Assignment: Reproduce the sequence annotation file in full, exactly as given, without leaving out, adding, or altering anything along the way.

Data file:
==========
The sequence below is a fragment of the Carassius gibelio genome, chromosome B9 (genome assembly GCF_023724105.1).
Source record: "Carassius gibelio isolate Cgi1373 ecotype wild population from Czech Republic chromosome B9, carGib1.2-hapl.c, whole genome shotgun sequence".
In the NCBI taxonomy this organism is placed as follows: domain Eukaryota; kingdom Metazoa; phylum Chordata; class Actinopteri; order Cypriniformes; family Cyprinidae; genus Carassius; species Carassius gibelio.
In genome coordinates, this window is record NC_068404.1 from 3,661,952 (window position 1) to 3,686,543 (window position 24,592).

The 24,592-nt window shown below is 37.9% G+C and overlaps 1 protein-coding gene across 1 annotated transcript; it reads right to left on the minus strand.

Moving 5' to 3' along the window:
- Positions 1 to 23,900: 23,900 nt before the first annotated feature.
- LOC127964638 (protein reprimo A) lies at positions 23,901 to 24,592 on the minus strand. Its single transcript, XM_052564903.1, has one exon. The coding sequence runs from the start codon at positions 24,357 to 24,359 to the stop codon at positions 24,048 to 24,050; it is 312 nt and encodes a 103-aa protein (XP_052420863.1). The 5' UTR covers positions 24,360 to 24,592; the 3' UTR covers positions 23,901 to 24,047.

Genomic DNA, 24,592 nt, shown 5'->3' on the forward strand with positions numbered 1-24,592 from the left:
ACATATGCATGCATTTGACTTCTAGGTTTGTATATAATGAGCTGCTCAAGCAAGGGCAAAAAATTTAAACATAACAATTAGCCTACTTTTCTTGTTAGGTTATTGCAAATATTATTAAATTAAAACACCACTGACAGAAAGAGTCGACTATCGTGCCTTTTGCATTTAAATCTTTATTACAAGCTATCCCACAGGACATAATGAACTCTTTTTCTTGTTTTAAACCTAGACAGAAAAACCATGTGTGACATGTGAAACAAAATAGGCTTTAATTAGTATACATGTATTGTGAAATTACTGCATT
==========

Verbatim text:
The sequence below is a fragment of the Carassius gibelio genome, chromosome B9 (genome assembly GCF_023724105.1).
Source record: "Carassius gibelio isolate Cgi1373 ecotype wild population from Czech Republic chromosome B9, carGib1.2-hapl.c, whole genome shotgun sequence".
In the NCBI taxonomy this organism is placed as follows: domain Eukaryota; kingdom Metazoa; phylum Chordata; class Actinopteri; order Cypriniformes; family Cyprinidae; genus Carassius; species Carassius gibelio.
In genome coordinates, this window is record NC_068404.1 from 3,661,952 (window position 1) to 3,686,543 (window position 24,592).

The 24,592-nt window shown below is 37.9% G+C and overlaps 1 protein-coding gene across 1 annotated transcript; it reads right to left on the minus strand.

Moving 5' to 3' along the window:
- Positions 1 to 23,900: 23,900 nt before the first annotated feature.
- LOC127964638 (protein reprimo A) lies at positions 23,901 to 24,592 on the minus strand. Its single transcript, XM_052564903.1, has one exon. The coding sequence runs from the start codon at positions 24,357 to 24,359 to the stop codon at positions 24,048 to 24,050; it is 312 nt and encodes a 103-aa protein (XP_052420863.1). The 5' UTR covers positions 24,360 to 24,592; the 3' UTR covers positions 23,901 to 24,047.

Genomic DNA, 24,592 nt, shown 5'->3' on the forward strand with positions numbered 1-24,592 from the left:
ACATATGCATGCATTTGACTTCTAGGTTTGTATATAATGAGCTGCTCAAGCAAGGGCAAAAAATTTAAACATAACAATTAGCCTACTTTTCTTGTTAGGTTATTGCAAATATTATTAAATTAAAACACCACTGACAGAAAGAGTCGACTATCGTGCCTTTTGCATTTAAATCTTTATTACAAGCTATCCCACAGGACATAATGAACTCTTTTTCTTGTTTTAAACCTAGACAGAAAAACCATGTGTGACATGTGAAACAAAATAGGCTTTAATTAGTATACATGTATTGTGAAATTACTGCATT